We have our fast-casual restaurants, where we stroll through a conveyor-belt line for edible, inexpensive and sometimes even good food. And we have our full-service restaurants, where we sit down for a nice meal, smiling service and, more often than not, a sizable check.
But few wave the flag for the middle-ground — the fast-casual restaurant that serves excellent food in an attractive atmosphere, without the hefty prices. That’s where Ralph and John DeVivo come in.
Located in a Keller strip mall, the DeVivo Bros. Eatery is a terrific new American-Italian restaurant, not only because the food is good, but because it fills a unique niche. It’s a fast-casual, family-run restaurant (the brothers have worked for various North Texas restaurants for a combined 20-plus years) whose food is on the brink of fine dining, without the fine dining prices. Two people can eat here for about $35, and eat well.
The brothers’ menu is made up mostly of staples — made in-house with fresh ingredients and subtle and creative flourishes.
Take the spaghetti ($8.99), a seemingly ordinary plate of bright red marinara sauce, noodles and three plump meatballs. But the meatballs were hand-formed, resulting in a pleasingly chunky texture, and contained a neat little surprise: bits of spinach. Didn’t see the rich, peppery marinara sauce’s bite of heat coming, either, but there it was, spicy but not overly so.
Nice surprises were the norm. An appetizer of housemade hummus ($6) had a good creamy consistency and light garlic flavor, but was served with large pieces of toasted, buttered sourdough bread — a welcome change of pace from the usual pita chips and flatbread, and a surprisingly delightful combination.
Likewise, the calamari appetizer ($8) had a wow factor, in that the pieces were unusually large — which made for an impressive presentation as well as enough food for an entree. They came sheathed in a crispy, peppery batter that didn’t crumble at first touch. For dipping, there was that great marinara also found on the spaghetti.
Glazed pork loin ($13) arrived in the form of 10 pan-seared medallions leaning against one another, like fallen dominoes. Outlined in bits of fat, the meat had a good flavor but not enough seasoning. Atop the medallions came a sweet prune sauce that helped considerably, in more ways than one. Combined with the pork juice, it created an excellent sauce that streamed into the skin-on mashed potatoes and sauteed kale, and made them all the better.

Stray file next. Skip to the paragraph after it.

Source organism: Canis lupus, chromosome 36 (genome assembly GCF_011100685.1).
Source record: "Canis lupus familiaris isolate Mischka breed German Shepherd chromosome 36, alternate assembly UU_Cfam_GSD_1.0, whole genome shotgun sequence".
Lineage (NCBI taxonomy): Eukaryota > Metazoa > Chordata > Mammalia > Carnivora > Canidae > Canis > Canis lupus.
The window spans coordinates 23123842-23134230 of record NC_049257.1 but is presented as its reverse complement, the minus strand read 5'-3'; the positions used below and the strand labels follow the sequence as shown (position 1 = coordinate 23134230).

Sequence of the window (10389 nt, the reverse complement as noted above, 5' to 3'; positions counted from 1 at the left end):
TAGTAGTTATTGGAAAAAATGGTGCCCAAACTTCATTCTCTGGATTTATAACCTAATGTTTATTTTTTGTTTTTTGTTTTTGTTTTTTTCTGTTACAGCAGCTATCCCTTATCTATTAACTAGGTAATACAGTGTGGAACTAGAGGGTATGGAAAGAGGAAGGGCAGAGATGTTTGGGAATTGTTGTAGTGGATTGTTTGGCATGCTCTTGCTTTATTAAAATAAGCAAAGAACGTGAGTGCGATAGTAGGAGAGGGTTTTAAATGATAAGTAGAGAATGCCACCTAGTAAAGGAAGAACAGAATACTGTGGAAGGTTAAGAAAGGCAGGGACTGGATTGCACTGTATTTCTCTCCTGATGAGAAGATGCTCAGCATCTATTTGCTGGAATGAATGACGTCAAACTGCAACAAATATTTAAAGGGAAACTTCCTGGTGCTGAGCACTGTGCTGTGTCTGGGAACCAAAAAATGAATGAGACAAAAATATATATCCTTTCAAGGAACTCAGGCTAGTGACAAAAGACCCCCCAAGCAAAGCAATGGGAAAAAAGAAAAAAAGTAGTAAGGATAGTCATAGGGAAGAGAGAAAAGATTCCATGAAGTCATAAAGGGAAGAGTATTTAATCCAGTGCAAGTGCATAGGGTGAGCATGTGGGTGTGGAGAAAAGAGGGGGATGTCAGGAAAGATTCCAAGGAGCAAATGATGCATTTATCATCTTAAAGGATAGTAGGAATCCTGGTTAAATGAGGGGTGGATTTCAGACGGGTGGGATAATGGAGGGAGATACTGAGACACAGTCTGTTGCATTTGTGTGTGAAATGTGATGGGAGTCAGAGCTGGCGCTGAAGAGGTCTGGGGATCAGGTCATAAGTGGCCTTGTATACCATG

During lunch (the restaurant is also open for breakfast and Sunday brunch), we tried the restaurant’s signature sandwich, The Stella ($9), and found much to like: Thinly sliced, grilled chicken breast that had a smoky flavor and tender texture; strands of red peppers that added a touch of fire; and a sundried tomato aioli that added just enough tang. Wish the bread had been better, though — just plain ol’ sourdough, buttered and toasted. Accompanying skinless fries were great, thin, firm and nicely salted.
Of the seven desserts touted on a chalkboard over the counter, we tried two: banana pudding and strawberry shortcake (both $4), both of which took us off-guard, in a good way. No Nilla wafers to be found in this banana pudding. Rather, the body of the pudding had a rippled texture, like mousse, and came drizzled with a fiendishly sweet amaretto-caramel sauce and housemade whipped cream.
Shortcake was good, too. Sliced strawberries, a mountain of whipped cream and a scoop of Henry’s vanilla ice cream came atop the “shortcake,” a pair of housemade biscuits that gave this wonderfully sweet concoction a hearty crunch.
Patience comes in handy here. You’re supposed to order at the counter, but it can be difficult trying to decide with such a large menu, and the longer you dawdle, the longer the line gets. Best advice: Grab your menu on the way in, then have a seat at one of the black tableclothed tables; that way, you can spend some time with the menu, then head to the counter to order. Servers deliver your food and refill your drinks.
For a restaurant that does so much from scratch, food comes out relatively quickly — another nice surprise; this place is just full of them.